We measured the stable deuterium isotopic composition of xylem sap, the shoot predawn and midday water potentials, and the leaf δ13C of Mediterranean shrubs Pistacia lentiscus, Globularia alypum and Rosmarinus officinalis in a south-oriented transect from a large (12 m tall) Aleppo pine tree, Pinus halepensis. We aimed to study the possibility of hydraulic lift from the deep roots of this pine tree to the shallow soil layers and its influence on these neighbour shrubs. These same traits were also studied in several individuals of the shrub Pistacia lentiscus growing with different types of neighbours: just shrubs, a small (3-4 m) pine tree, and the above mentioned large pine tree. The greater the distance from P. halepensis the plants grew, the higher xylem water SD, the lower the soil water content, and, the lower the predawn and midday water potentials were found. These results suggest the existence of an hydraulic lift from deep roots to shallow soil in this big tree. Further indication of this existence is provided by the improved water status of P. lentiscus (higher water potentials and δD, and lower δ13C and, therefore, lower water use efficiencies) when growing close to the big pine in comparison with the same shrub species growing close to small pines or just surrounded by other shrubs. Moreover, all these trends occurred in the dry summer season, but disappeared in the wet spring season.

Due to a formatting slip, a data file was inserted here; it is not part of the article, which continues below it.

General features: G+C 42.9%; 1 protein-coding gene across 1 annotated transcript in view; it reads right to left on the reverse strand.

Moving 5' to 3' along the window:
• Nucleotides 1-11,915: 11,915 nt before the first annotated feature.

Filella I., Peñuelas J., Llorens L., Estiarte M. (2004) Reflectance assessment of seasonal and annual changes in biomass and CO2 uptake of a Mediterranean shrubland submitted to experimental warming and drought. Remote Sensing of Environment. 90: 308-318.LinkDoi: 10.1016/j.rse.2004.01.010